Jeffrey L. Benovic, PhD

Contact Dr. Benovic

233 South 10th Street
Bluemle Life Sciences Building, Room 926/930
Philadelphia, PA 19107

(215) 503-4607
(215) 503-5393 fax


PhD in Biochemistry, Duke University - 1986                            BS in Biochemisty, Pennsylvania State University - 1976


Howard Hughes Medical Institute Research Fellow, 1987-1989

Academic Appointments

Research Fellow, Department of Medicine, Duke University, 1986-1989
Assistant Professor, Fels Institute for Cancer Research, Temple University, 1989-1991
Associate Professor, Department of Pharmacology, Thomas Jefferson University, 1991-1995
Leader, Cancer Cell Biology and Signaling Program, SKCC, 1993-2013
Professor, Department of Biochemistry & Molecular Pharmacology, Thomas Jefferson University, 1995-1996
Professor and Vice Chair, Department of Microbiology & Immunology, Thomas Jefferson University, 1996-2005
Director, Molecular Pharmacology & Structural Biology Ph.D. Program, Thomas Jefferson University, 1998-2008
Professor and Chair, Department of Biochemistry & Molecular Biology, Thomas Jefferson University, 2005-2017
Associate Director of Education, SKCC, 2015-2019
Thomas Eakins Professor, Department of Biochemistry & Molecular Biology, Thomas Jefferson University, 2013-present

Other Qualifications

National Institutes of Health Research Training grant award, 1981-1984 
Established Investigator, American Heart Association, 1994-1999
Editorial Board, Receptors and Signal Transduction, 1991-2012
Editorial Board, Journal of Biological Chemistry, 1995-2000
Editorial Board, Molecular Pharmacology, 1998-present
Editorial Board, Molecular Endocrinology, 2002-2003
Editorial Board, Journal of Cell Biology, 2004-2016
Editorial Board, Cell, 2009-2020
Associate Editor, Biochemistry, 2001-2015

Advisory Board, Trends in Pharmacological Sciences, 2021-present
Member, Publications Committee, ASBMB, 2011-2014

Member, Finance Committee, ASBMB, 2013-2014

Member, ASBMB Council, 2013-2014
Member, American Association for the Advancement of Science
Member, American Society for Biochemistry and Molecular Biology
Member, American Society for Pharmacology and Experimental Therapeutics
Member, Southeastern Pennsylvania AHA Review Committee, 1991-1996
Member, NIH Pharmacology Study Section, 1996-2000

Member, NIH Training and Workforce Development Study Section, 2014-2018

Member, NIH Molecular and Integrative Signal Transduction Study Section, 2019-2023
ISI Highly Cited Researcher in Biology and Biochemistry
NIH MERIT Award, 2006-2016

NIH Outstanding Investigator Award, 2017-2022

Expertise and Research Interests

The Benovic laboratory studies the molecular and cellular basis of G protein-coupled receptor (GPCR) signaling with a primary focus on the biochemistry and cell biology of GPCR kinases (GRKs) and arrestins and understanding how dysregulation of GPCRs and G proteins contributes to the development of disease. We have significant experience studying arrestin-mediated regulation of GPCRs, such as the β2-adrenergic receptor (β2AR) and the chemokine receptor CXCR4. This work has involved extensive characterization of the mechanisms involved in receptor phosphorylation and arrestin binding, the structural basis for GRK and arrestin interaction with GPCRs, and how these processes regulate signaling and trafficking. We have also developed strategies to bias GPCR signaling with our initial efforts focused on the use of peptides and small molecules to mediate biased signaling through the β2AR. In addition, we study the role of Gq signaling in airway disease and uveal melanoma and are currently trying to develop inhibitors to treat these diseases. Overall, we utilize a variety of strategies in our work including biophysical approaches, biochemical and genetic analysis, and molecular and cellular biology. There are currently five primary areas of research in the lab.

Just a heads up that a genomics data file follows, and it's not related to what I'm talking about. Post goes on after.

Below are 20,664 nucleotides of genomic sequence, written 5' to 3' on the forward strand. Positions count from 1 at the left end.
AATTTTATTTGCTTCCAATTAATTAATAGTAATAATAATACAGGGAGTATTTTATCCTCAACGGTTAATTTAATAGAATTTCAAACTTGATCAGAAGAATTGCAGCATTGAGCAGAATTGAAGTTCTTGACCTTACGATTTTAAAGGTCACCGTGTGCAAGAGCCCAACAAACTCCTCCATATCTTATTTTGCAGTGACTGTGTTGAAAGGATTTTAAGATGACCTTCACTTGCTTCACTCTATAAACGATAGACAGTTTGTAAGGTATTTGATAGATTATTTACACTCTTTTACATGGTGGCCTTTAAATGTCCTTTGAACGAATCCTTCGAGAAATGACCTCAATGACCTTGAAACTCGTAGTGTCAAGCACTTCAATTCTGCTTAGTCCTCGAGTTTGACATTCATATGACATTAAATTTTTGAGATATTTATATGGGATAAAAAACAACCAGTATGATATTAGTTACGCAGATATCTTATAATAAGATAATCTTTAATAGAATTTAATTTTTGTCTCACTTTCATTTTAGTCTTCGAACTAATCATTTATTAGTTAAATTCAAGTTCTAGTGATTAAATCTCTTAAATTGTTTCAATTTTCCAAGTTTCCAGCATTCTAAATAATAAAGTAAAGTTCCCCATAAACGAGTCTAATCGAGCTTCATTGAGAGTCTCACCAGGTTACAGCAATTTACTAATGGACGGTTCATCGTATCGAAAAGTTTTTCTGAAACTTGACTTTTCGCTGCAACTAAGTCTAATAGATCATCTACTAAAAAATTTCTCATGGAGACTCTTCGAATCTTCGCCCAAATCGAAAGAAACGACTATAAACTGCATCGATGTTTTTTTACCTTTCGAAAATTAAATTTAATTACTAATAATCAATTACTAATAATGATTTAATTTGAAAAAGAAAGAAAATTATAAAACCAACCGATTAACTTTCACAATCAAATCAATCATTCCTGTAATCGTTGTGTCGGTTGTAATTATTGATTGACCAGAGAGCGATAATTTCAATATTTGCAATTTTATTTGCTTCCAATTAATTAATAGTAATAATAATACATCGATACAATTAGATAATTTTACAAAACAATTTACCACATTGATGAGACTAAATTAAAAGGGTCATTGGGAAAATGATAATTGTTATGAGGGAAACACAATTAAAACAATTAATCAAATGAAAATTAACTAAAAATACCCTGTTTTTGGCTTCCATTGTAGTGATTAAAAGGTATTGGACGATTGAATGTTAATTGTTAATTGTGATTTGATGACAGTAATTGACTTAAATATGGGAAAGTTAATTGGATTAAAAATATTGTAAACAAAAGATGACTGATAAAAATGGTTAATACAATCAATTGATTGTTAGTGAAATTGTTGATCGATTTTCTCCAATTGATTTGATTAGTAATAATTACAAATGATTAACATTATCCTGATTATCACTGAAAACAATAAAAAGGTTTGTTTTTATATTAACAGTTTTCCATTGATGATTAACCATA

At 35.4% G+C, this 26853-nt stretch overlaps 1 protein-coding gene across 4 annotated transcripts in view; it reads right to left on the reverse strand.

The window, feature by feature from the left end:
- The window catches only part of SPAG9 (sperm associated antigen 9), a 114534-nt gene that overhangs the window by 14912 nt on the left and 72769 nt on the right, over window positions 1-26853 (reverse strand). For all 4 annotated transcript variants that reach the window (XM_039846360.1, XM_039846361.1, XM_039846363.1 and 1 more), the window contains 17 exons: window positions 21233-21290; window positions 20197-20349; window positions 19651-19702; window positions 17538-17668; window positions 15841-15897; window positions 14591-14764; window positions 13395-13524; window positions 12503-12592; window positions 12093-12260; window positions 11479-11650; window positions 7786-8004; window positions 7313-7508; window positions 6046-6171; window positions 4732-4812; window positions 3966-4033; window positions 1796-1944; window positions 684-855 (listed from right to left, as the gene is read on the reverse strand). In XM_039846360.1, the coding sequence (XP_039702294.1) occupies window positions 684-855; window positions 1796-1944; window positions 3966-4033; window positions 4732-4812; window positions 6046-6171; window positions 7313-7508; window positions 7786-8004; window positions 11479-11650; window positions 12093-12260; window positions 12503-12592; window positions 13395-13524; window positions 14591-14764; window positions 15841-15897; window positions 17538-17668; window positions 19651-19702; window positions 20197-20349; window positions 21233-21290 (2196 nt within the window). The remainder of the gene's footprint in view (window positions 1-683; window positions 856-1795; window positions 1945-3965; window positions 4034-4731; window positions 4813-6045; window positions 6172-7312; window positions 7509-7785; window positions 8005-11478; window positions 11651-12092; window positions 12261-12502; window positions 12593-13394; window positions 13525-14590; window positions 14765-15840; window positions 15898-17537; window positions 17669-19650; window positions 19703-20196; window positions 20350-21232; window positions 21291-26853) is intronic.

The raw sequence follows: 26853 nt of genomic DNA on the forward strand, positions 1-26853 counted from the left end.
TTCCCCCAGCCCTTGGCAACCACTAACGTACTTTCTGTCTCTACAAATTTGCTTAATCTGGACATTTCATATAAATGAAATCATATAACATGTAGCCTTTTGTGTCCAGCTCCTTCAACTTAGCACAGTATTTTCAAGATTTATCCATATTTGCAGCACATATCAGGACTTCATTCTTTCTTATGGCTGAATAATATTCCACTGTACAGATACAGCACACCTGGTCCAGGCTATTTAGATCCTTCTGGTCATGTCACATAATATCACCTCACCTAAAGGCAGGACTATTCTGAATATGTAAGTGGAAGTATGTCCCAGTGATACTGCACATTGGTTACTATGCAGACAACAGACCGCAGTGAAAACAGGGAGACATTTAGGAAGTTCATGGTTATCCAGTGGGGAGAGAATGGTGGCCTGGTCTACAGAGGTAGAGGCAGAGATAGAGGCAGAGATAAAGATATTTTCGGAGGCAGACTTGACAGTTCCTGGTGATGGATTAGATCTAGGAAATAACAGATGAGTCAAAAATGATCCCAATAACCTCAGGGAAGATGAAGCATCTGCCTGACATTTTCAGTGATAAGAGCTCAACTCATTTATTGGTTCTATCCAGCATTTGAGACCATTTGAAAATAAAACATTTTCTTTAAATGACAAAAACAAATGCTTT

G protein-coupled receptor kinases. Use biophysical approaches to understand the structures of GRKs in complex with other proteins such as GPCRs and calmodulin. We also study the role of GRK mutations in the development of disease.

Role of arrestins in G protein-coupled receptor regulation. Current efforts are focused on: 1) elucidating the role of a family of arrestin domain containing (ARRDC) proteins in GPCR trafficking and signaling and 2) using biophysical approaches to study the structure and dynamics of β-arrestin interaction with GPCRs.

Biased signaling. Collaborative efforts have identified a number of small molecules that can function as either biased agonists or biased allosteric modulators of the β2AR. These molecules provide an opportunity to yield insight on the structures and dynamics that control selective protein interactions with GPCRs and are currently being pursued in the context of airway disease (for Gs bias) and heart failure (for β-arrestin bias).

Regulation of CXCR4 function. CXCR4 has served as an important model for understanding the mechanisms linking GPCR phosphorylation, signaling and sorting. Current efforts are focused on understanding the function of CXCR4 in WHIM Syndrome and cancer metastasis.

Uveal melanoma. Current efforts involve understanding the role of mutant G protein signaling in uveal melanoma and developing strategies to treat this disease.


arrestin; asthma; biased signaling; cancer biology; cardiovascular disease; chemokine receptors; cryo-electron microscopy; G protein-coupled receptor; phosphorylation; protein kinase; signal transduction; uveal melanoma; X ray crystallography